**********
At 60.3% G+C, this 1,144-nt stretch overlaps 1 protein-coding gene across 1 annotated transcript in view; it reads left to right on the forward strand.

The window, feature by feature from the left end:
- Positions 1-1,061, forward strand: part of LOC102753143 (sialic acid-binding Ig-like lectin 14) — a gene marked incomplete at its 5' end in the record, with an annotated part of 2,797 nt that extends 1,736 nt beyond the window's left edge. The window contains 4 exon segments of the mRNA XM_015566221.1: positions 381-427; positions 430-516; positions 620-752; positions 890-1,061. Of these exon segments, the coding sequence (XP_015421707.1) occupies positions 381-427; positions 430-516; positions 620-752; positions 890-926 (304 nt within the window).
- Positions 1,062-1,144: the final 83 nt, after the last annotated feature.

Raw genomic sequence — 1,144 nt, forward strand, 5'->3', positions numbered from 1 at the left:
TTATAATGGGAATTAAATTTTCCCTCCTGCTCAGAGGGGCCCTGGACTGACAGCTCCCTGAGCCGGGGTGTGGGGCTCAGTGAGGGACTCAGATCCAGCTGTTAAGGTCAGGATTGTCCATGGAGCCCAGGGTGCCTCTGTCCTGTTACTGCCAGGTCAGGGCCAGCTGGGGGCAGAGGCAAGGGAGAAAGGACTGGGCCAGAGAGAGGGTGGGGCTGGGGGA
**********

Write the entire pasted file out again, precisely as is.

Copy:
At 60.3% G+C, this 1,144-nt stretch overlaps 1 protein-coding gene across 1 annotated transcript in view; it reads left to right on the forward strand.

The window, feature by feature from the left end:
- Positions 1-1,061, forward strand: part of LOC102753143 (sialic acid-binding Ig-like lectin 14) — a gene marked incomplete at its 5' end in the record, with an annotated part of 2,797 nt that extends 1,736 nt beyond the window's left edge. The window contains 4 exon segments of the mRNA XM_015566221.1: positions 381-427; positions 430-516; positions 620-752; positions 890-1,061. Of these exon segments, the coding sequence (XP_015421707.1) occupies positions 381-427; positions 430-516; positions 620-752; positions 890-926 (304 nt within the window).
- Positions 1,062-1,144: the final 83 nt, after the last annotated feature.

Raw genomic sequence — 1,144 nt, forward strand, 5'->3', positions numbered from 1 at the left:
TTATAATGGGAATTAAATTTTCCCTCCTGCTCAGAGGGGCCCTGGACTGACAGCTCCCTGAGCCGGGGTGTGGGGCTCAGTGAGGGACTCAGATCCAGCTGTTAAGGTCAGGATTGTCCATGGAGCCCAGGGTGCCTCTGTCCTGTTACTGCCAGGTCAGGGCCAGCTGGGGGCAGAGGCAAGGGAGAAAGGACTGGGCCAGAGAGAGGGTGGGGCTGGGGGA